Distraction Free Writing
The Alphasmart Neo is a slick piece of retro tech that is a great addition to the writer's toolkit. The Neo is all about word processing and portability -- it's fast, weighs next to nothing, solidly built, lasts forever on three AA batteries, and has one of the sweetest keyboards I've ever used. All the stuff the Alphasmart Neo does not do -- Internet access being the major difference between it and a laptop -- are as much virtues as they are weaknesses in the design. Virtues because the Alphasmart Neo is probably the absolute best tool for distraction free writing since monks were first cloistered in cells with pen and parchment -- something that cannot be overlooked in our present Age of Distraction.
What is the Alphasmart Neo?
Essentially the Neo is a keyboard with a memory. That is what it does, memorize your keystrokes, so that if you make a correction in document -- say backspace twice to delete a letter, then replace it with another -- the Neo actually remembers that sequence and plays it out again when it spits out your file. It's virtually identical to the experience of using an old word processor, minus the bulky typewriter, expensive ribbons, and horrible clacking sound.
Instead of all that, the Alphasmart Neo depends on your computer for advanced word processing and printing. This makes it essentially a first draft machine -- you write your rough draft in the Neo, then download (via usb cord) the results into whichever word processing program you prefer to use on your computer. Watching the file download you can see the keystroke memory in action -- it literally looks as if someone is rapid-fire typing your file into the processor.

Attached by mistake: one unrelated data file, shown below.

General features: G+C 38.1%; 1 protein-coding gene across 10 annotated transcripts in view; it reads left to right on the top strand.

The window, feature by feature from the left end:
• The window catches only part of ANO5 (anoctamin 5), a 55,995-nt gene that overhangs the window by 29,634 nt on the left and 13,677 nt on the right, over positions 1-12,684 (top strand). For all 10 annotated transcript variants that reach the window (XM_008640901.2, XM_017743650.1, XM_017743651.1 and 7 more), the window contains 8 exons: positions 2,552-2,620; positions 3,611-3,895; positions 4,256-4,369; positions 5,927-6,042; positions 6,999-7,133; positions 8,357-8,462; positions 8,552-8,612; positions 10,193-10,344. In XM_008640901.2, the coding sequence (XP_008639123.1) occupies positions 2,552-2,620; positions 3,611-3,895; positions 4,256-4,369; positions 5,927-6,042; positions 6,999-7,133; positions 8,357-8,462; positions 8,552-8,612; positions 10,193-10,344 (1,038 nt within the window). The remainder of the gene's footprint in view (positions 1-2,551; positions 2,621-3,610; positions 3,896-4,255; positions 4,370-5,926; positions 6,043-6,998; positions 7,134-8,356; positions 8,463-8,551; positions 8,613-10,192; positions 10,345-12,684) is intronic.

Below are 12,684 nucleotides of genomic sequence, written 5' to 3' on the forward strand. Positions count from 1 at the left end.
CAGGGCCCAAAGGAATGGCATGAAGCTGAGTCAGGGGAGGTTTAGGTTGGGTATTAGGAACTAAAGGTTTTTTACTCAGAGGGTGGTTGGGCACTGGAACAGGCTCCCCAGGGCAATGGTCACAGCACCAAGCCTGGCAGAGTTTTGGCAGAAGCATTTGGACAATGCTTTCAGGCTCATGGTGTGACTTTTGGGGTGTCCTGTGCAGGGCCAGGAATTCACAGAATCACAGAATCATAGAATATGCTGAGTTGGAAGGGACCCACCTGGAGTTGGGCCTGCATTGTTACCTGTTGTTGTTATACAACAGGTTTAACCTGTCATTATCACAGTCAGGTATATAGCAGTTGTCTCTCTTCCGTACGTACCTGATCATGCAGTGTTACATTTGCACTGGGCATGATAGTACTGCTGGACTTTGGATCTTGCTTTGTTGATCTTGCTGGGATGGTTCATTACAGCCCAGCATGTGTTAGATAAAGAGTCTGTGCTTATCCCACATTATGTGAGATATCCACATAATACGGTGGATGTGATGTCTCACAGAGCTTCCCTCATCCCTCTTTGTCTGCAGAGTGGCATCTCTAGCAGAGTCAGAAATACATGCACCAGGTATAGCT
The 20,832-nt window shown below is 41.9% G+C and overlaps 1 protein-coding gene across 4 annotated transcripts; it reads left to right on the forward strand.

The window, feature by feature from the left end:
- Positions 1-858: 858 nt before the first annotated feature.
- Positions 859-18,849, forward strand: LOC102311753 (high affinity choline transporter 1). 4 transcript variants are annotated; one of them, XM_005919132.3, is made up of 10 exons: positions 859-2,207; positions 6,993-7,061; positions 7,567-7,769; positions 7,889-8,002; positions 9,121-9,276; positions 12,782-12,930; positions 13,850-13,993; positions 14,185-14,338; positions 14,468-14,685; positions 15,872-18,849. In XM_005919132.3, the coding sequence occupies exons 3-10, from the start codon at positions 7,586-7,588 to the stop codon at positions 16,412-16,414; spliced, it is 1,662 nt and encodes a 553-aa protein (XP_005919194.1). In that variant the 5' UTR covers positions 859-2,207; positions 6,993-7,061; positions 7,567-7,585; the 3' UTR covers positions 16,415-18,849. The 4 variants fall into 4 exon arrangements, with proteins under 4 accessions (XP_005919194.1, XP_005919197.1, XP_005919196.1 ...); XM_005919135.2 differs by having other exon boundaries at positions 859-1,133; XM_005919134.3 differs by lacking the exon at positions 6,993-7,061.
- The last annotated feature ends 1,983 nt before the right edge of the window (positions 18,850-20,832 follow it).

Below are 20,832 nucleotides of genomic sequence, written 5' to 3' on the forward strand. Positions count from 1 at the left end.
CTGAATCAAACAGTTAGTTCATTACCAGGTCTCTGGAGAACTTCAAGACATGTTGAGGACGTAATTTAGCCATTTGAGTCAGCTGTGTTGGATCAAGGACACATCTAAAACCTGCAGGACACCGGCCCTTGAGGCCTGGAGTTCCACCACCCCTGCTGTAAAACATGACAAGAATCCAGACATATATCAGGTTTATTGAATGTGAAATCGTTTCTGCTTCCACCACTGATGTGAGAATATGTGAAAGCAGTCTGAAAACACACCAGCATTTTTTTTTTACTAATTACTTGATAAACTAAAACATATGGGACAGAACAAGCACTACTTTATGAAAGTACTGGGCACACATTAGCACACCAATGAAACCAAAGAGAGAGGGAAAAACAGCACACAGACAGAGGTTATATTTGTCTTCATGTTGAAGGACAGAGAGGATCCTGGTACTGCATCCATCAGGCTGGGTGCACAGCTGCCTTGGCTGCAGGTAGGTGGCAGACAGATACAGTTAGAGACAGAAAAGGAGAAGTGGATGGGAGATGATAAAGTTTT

The Neo sports a retro-sized 512Kb of memory -- which is still enough to hold about 130,000 words. Storage is divided into files that are accessed simply by hitting buttons that run along the top of the keyboard (roughly where the function keys would be), which lets you keep up to eight files going. Its rather small screen can display an adjustable number of lines, depending on how you set the display and font size. The screen itself is not back lit but is of sufficiently strong contrast that you can use the Neo in less than perfect lighting conditions. While this does mean you cannot use it in the dark, the lack of a back lit screen also reduces eyestrain -- in a world where we already spend too much time looking at computer monitors, that can be a welcome change.
More Portable Than Any Laptop
The first truly great thing about the Alphasmart Neo is its portability. While the comparison between the Neo and a laptop may in some senses be an apples to oranges one, the truth is that, in the niche of portable word processing, the Neo has tremendous advantages over almost any laptop. For one thing, you will never be vying for one of the few outlets at your local coffee shop with the Neo because it has no cord -- and runs for up to 700 hours on three AA batteries.
Yes, 700 hours. Not a typo.
I have not tested this completely because I have not spent 700 hours with my Alphasmart Neo. I will say that in the two years I've owned one I've probably put a good 100 hours into it, and the battery charge graphic has yet to dip below the three quarters mark. Alphasmart also has a set of rechargeable batteries for the Neo that are reported to run up to 200 hours -- but honestly, with battery life like that out of a trio of Duracels, why bother?